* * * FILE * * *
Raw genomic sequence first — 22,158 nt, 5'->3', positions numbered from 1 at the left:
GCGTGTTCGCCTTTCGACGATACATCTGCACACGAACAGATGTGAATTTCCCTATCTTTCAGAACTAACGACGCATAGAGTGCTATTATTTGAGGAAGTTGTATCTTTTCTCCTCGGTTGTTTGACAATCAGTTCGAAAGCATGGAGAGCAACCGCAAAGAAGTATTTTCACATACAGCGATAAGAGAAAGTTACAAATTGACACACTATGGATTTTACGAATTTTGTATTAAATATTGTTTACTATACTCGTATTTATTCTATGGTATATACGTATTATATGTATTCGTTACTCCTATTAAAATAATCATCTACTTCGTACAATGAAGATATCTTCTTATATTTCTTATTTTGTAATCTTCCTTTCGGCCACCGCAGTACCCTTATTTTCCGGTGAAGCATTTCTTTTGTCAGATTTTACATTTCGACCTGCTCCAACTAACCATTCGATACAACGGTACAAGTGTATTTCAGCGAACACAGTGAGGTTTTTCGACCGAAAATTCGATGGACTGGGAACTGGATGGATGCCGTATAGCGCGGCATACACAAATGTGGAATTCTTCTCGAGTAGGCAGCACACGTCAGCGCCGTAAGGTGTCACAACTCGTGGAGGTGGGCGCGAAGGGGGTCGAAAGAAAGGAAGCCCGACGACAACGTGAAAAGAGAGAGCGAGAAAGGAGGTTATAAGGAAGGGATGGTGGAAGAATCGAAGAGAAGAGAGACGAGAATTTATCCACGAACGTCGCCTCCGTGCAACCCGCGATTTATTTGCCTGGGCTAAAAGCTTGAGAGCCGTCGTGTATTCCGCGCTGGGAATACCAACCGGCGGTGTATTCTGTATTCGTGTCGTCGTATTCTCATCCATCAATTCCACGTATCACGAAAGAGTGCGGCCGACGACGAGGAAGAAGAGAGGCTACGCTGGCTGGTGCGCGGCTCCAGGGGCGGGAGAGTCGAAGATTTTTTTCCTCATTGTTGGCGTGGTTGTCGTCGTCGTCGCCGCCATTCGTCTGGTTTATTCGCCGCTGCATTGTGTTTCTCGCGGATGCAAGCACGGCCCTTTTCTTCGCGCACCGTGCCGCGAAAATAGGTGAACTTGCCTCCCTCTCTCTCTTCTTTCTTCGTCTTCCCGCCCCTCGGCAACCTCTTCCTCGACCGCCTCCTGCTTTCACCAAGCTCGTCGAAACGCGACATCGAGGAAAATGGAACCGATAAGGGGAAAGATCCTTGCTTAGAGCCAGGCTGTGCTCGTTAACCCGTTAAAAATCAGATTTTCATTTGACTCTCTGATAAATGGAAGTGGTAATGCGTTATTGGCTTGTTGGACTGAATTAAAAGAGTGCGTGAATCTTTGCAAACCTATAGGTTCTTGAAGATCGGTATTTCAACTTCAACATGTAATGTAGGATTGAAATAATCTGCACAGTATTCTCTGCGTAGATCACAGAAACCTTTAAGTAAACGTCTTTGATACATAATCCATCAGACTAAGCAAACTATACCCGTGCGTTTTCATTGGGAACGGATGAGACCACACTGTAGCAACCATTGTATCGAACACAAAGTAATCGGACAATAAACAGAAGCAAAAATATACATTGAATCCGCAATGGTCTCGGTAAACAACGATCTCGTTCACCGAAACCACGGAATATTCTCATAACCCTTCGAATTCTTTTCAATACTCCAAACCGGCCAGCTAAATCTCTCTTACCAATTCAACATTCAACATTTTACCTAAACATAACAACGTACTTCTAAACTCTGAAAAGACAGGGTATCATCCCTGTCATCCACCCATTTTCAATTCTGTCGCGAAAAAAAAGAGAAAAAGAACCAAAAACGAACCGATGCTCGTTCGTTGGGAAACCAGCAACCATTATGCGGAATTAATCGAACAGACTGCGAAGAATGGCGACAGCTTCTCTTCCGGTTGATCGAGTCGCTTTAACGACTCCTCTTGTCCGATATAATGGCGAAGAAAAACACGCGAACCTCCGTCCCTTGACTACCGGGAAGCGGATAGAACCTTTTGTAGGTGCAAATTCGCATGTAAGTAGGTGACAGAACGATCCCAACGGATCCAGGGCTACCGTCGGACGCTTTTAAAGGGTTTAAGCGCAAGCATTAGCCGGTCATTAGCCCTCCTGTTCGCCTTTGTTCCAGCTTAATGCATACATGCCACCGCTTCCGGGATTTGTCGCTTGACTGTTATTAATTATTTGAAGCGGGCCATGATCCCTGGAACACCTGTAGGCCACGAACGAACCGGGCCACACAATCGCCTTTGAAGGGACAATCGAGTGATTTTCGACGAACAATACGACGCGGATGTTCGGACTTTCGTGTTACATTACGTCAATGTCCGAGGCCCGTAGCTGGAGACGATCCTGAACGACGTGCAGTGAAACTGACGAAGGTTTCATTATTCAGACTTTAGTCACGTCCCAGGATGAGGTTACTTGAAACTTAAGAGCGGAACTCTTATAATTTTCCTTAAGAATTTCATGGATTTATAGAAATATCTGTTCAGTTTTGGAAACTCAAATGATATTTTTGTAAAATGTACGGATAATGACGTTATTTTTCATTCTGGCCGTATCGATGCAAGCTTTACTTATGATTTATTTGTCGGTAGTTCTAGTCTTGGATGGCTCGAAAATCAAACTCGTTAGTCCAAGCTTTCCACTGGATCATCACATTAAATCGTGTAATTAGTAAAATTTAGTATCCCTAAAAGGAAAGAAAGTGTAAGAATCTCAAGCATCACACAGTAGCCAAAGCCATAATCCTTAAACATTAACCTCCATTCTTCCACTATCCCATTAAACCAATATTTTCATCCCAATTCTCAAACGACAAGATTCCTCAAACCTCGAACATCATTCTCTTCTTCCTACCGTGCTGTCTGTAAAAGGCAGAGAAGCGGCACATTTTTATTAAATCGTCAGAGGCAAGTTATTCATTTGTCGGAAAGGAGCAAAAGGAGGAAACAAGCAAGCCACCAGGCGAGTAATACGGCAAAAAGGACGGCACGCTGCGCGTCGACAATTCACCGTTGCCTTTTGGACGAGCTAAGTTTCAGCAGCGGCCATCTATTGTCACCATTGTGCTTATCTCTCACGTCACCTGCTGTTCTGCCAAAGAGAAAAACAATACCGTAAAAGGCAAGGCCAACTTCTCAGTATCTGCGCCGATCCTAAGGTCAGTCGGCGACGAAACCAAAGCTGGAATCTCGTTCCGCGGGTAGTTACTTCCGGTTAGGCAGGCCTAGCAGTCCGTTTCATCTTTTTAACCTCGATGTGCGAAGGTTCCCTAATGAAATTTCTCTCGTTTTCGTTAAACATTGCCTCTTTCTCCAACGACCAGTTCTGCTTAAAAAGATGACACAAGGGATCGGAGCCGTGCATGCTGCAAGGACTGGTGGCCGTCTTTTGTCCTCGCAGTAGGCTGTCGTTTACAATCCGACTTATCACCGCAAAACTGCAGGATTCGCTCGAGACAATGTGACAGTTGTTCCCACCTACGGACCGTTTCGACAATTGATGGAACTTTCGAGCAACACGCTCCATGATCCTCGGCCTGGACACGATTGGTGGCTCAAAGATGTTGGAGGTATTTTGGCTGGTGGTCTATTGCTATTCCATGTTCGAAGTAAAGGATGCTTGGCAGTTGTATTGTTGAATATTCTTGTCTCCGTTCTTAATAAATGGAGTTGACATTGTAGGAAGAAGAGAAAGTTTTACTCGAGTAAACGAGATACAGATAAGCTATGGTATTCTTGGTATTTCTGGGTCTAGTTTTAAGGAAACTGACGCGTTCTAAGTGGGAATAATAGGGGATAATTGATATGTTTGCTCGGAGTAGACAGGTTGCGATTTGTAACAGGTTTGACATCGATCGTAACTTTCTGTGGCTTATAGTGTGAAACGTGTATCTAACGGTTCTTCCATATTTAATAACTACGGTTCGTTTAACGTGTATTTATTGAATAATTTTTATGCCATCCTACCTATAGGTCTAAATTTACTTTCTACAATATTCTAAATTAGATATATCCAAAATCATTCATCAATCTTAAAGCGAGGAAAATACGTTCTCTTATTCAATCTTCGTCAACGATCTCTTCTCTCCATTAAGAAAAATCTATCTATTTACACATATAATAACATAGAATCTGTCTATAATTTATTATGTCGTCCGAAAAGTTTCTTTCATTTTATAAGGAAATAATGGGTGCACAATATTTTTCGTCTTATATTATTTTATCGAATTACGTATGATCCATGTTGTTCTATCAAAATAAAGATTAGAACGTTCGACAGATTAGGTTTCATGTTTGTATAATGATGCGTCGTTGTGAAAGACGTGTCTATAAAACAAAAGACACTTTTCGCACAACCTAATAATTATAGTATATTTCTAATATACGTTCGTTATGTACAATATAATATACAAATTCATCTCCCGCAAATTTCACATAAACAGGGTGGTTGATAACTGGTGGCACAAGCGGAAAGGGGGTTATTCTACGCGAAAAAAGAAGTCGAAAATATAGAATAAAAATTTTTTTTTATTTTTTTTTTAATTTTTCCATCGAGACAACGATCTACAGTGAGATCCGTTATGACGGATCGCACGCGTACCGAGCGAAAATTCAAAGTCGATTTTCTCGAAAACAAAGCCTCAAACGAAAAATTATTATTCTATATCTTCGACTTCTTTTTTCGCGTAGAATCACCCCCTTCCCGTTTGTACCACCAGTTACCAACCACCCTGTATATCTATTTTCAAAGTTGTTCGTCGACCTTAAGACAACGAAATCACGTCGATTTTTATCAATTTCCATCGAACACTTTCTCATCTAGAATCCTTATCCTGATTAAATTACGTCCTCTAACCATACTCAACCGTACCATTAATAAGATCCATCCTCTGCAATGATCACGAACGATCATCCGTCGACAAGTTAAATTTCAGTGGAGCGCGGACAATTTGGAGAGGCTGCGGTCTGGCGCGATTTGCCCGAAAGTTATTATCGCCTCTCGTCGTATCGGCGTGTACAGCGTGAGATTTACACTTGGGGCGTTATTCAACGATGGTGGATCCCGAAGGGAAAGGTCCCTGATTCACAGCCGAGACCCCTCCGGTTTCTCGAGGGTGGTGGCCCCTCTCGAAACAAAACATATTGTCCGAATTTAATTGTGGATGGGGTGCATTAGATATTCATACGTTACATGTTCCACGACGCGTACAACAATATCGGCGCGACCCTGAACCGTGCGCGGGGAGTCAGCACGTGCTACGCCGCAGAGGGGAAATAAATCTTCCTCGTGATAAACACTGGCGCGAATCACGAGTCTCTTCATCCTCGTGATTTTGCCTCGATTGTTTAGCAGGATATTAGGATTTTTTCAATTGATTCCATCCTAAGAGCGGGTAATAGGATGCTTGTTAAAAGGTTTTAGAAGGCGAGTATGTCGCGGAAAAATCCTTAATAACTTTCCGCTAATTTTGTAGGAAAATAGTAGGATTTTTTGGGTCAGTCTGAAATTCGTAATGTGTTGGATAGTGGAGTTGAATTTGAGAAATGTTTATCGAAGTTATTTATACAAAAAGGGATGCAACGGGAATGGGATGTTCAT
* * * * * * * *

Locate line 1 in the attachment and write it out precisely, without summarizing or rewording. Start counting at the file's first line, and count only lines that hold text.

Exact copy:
Raw genomic sequence first — 22,158 nt, 5'->3', positions numbered from 1 at the left: